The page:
- Inspection: a simpler, realizable compiler technique limited to inspecting base registers and constant offsets
- None: all memory references are assumed to conflict

Memory Disambiguation

- Fpppp and tomcatv use no heap so perfect with global/stack perfect assumption
- Perfect analysis here better by a factor of 2, implies there are compiler analysis or dynamic analysis to obtain more parallelism

- Has big impact on amount of parallelism
- Dynamic memory disambiguation constrained by
- Each load address must be compared with all in-flight stores
- The number of references that can be analyzed each clock cycle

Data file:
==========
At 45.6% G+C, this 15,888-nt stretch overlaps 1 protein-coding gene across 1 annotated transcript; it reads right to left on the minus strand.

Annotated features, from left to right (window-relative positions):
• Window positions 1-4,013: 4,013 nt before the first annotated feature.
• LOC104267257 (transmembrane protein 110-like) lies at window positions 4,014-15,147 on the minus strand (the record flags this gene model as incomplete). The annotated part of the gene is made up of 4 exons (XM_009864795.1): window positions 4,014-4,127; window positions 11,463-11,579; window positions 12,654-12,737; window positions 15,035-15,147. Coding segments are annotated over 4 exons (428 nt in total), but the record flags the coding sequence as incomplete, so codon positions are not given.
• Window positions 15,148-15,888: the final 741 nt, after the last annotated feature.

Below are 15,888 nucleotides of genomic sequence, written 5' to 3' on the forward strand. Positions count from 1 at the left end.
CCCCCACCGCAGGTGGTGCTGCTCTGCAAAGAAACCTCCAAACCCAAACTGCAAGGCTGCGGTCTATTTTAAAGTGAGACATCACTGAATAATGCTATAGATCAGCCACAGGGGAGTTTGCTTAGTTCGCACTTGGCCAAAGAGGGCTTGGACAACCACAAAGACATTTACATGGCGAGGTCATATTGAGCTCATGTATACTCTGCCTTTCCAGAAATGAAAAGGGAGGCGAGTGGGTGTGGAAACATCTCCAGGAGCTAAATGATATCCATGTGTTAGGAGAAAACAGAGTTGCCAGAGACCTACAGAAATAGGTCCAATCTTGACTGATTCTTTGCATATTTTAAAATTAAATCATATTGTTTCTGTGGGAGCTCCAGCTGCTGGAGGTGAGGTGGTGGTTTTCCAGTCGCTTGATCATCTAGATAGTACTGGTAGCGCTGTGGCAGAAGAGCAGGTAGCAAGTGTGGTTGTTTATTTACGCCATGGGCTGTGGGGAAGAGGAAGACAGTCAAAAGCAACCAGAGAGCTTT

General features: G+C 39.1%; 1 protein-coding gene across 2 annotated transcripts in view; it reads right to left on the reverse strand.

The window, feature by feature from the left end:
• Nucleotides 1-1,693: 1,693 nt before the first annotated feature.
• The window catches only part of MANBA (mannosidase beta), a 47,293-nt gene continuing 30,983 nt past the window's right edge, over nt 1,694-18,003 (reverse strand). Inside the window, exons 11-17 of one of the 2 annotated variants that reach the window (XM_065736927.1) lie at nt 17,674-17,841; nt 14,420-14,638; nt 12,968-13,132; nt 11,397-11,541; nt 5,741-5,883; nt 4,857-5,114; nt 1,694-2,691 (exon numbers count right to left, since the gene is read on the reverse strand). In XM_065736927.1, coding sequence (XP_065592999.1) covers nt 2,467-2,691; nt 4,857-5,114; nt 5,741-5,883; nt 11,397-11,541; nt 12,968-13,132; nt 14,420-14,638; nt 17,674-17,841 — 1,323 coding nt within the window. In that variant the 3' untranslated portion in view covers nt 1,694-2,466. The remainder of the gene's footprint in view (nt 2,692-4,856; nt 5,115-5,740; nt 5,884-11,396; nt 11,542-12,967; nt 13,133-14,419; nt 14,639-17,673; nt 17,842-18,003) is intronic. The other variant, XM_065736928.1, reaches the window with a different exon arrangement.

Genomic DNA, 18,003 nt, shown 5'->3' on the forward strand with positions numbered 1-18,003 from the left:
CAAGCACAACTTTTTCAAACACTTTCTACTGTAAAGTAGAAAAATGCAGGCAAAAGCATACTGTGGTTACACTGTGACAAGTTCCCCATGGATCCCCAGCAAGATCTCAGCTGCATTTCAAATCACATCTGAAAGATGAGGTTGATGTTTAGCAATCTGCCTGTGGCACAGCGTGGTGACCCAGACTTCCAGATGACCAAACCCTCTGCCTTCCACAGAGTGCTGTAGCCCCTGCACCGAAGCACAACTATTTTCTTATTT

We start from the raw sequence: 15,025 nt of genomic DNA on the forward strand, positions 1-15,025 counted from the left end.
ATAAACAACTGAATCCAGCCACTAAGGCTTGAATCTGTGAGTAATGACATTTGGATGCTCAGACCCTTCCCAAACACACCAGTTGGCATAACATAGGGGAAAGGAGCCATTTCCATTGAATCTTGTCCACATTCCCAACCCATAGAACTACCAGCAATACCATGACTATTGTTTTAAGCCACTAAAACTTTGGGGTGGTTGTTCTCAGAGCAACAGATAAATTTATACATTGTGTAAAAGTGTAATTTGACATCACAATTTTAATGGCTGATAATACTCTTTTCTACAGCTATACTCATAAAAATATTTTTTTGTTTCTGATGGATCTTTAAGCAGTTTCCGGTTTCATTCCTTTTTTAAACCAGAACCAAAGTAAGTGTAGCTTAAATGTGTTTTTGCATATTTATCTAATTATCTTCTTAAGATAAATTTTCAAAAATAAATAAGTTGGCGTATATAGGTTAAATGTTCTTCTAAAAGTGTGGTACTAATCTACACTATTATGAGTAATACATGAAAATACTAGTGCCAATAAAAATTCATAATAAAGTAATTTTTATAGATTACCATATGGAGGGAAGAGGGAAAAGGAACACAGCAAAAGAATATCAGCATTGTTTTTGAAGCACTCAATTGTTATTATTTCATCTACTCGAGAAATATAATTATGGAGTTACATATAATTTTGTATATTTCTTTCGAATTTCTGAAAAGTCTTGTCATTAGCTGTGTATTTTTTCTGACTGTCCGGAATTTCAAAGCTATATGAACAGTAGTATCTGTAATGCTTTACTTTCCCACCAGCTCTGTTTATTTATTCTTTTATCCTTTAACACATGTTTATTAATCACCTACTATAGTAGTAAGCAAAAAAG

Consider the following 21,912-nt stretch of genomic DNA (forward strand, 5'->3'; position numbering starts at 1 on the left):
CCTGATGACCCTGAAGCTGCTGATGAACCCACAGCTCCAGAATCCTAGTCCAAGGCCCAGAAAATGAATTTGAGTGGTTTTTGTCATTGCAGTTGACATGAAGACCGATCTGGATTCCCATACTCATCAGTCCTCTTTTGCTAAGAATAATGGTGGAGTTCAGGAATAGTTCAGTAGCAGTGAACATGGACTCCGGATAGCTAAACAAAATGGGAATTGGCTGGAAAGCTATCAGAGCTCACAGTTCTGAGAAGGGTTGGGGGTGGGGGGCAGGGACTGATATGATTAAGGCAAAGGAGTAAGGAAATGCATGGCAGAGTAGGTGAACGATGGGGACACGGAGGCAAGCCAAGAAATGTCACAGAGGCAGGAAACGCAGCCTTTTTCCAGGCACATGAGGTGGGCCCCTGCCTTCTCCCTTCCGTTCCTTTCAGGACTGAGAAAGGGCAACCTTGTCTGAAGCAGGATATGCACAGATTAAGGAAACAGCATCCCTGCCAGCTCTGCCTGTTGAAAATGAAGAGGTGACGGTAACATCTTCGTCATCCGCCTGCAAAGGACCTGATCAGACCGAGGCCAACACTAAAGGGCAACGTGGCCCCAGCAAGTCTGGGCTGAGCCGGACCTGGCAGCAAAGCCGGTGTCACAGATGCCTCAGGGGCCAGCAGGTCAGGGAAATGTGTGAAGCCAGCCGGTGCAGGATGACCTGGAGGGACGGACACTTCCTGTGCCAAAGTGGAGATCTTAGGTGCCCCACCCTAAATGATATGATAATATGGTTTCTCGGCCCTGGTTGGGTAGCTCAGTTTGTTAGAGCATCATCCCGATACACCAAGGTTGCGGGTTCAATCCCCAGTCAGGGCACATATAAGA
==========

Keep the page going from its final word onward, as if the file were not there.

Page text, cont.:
- The amount of load/store buffering determines how far a load/store instruction can be moved

What is realizable?

- If our hardware improves, what may be realizable in the near future?
- Up to 64 instruction issues per clock (roughly 10 times the issue width in 2005)
- A tournament predictor with 1K entries and a 16 entry return predictor
- Perfect disambiguation of memory references done dynamically (ambitious but possible if window size is small)
- Register renaming with 64 int and 64 fp registers

Hypothetical CPU

- Ambitious/impractical hardware assumptions
- Unrestricted issue (particularly memory ops)
- Single cycle operations
- Perfect caches

- Other directions
- Data value prediction and speculation
- Address value prediction and speculation

- Speculation on multiple paths
- Simpler processor with larger cache and higher clock rate vs. more emphasis on ILP with a slower clock and smaller cache

- Data value prediction and speculation